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Leon Fleisher Passed Away at age 92


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Leon Fleisher, the first truly great American classical pianist, died yesterday at age 92 in Baltimore from cancer. I had the thrill of a brief lesson from him in his early 80's at Peabody. He was the first classical pianist to be inducted into the American Music Hall of Fame. He was professor of piano at the Julliard in New York, the Peabody Institute of Johns Hopkins Univ. in Baltimore, and at various times did other jobs including Conductor of the Cincinnati Symphony Orchestra.  His last major album of piano music in 2004, won him another Grammy Award and contributed to his receiving, in Paris in 2006, the honor of Commander in the Order of Arts and Letters by the Minister of Culture of the French government.  That 2004 album is entitled "Two Hands" and the reason that's significant is a very inspiring story.


He was a child prodigy from California, playing since age 4 and reaching symphony level at age 8.  In the years after World War II, he won many first-places prizes world-wide in top-notch competitions, including Russia and the Queen Elizabeth competitions. Then, his right hand stopped working!  His condition was later diagnosed as "focal dystonia," a neurological condition that causes the fingers to curl into the palm of the hand.

Not to be stopped, he began to write versions of classical pieces that can be played with one hand - something important to many American WW2 and Korean War veterans who had lost their profession as pianists due to wounds in war.  He won a Grammy Award for them.  He became a piano teacher at America's two top piano schools, Julliard and Peabody and became Conductor of the Cincinnati Symphony Orchestra.

In the 1980's, doctors at Johns Hopkins Hospital (my sister was a young nurse there then!) began a study of Fleisher's disease.  Eventually, they discovered that Botox temporarily forced focal distonia into remission.  Leon was back with two hands!

Here's Leon, playing with two hands in Italy in 1998, under Baltimore Symphony Orchestra Conductor Sergio Commissiona.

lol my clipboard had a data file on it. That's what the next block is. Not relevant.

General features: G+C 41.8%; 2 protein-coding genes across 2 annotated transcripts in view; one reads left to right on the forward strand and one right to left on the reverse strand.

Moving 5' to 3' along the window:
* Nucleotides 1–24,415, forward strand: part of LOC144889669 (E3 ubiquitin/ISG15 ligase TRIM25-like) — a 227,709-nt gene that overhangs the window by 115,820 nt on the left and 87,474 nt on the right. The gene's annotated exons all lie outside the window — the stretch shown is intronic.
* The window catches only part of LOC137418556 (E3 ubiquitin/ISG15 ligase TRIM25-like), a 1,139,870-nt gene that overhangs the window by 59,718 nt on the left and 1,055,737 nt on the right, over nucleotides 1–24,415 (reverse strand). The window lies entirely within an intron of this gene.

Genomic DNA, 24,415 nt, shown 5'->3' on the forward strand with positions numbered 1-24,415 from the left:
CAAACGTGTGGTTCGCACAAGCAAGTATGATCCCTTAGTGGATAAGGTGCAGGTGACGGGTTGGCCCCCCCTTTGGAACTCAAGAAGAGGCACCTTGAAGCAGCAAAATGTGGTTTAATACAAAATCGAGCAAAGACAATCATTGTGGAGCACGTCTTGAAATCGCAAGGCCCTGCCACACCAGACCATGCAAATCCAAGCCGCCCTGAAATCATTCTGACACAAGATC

He was the main American teacher of my virtuosa piano teacher at the Peabody, the late Frances Cheng-Koors, and I had thrill of him stopping in, when he was in his early 80's, to talk to her while I was her student in the Adult Program at the Peabody Institute when she was Chairperson of the Piano Department. Leon Remained on the active faculty until 2020, retiring one week before he died!

Leon asked me what piece I was studying and it was Chopin's Prelude in E Minor - a slow but difficult piece to get right.  Frances was also the student of a student of a student of Chopin himself, and scolded me often with, "That's NOT how Chopin played it!"  Chopin's ghost was speaking through her until I got it right.

But Leon also helped: he spent about 5 minutes teaching me and gave instructions like, "This part (just before the real fast passage) should sound like a pig slopping in the mud." Supposedly, the constant rain in Majorca, where he was vacationing and writing his 24 Preludes, was reflected in those that were Chopin's sad Preludes - one of his other Preludes is called "The Raindrops Prelude."  So Leon was onto something and opened my eyes!  It was all I could do to focus on the music: I was playing piano for the great Leon Fleisher and following his teaching and I was thrilled!  Five minutes represents my entire time as his student, though I also attended, through invitation, two of his piano master classes at Peabody, sitting in the audience with hundreds of others.

Later, Frances told me that Leon had little formal education because he was on tour by age 8 and that in some ways he was "dumb as a brick." But he was unbelievably brilliant about the piano, especially in performance teaching. But he often used very helpful but non-standard music terminology when he taught - the "Mozart and antigravity clip" below is a good example.  That's how he sat when he taught me - I think his right hand was bothering him a little and he needed his Botox shots. Today there are hundreds of top-rated professional pianists across the world who studied under Leon. My teacher, Frances Cheng-Koors, was one of the few virtuoso pianists allowed to play on Mozart's own piano during the Salzburg Music Festival each year.



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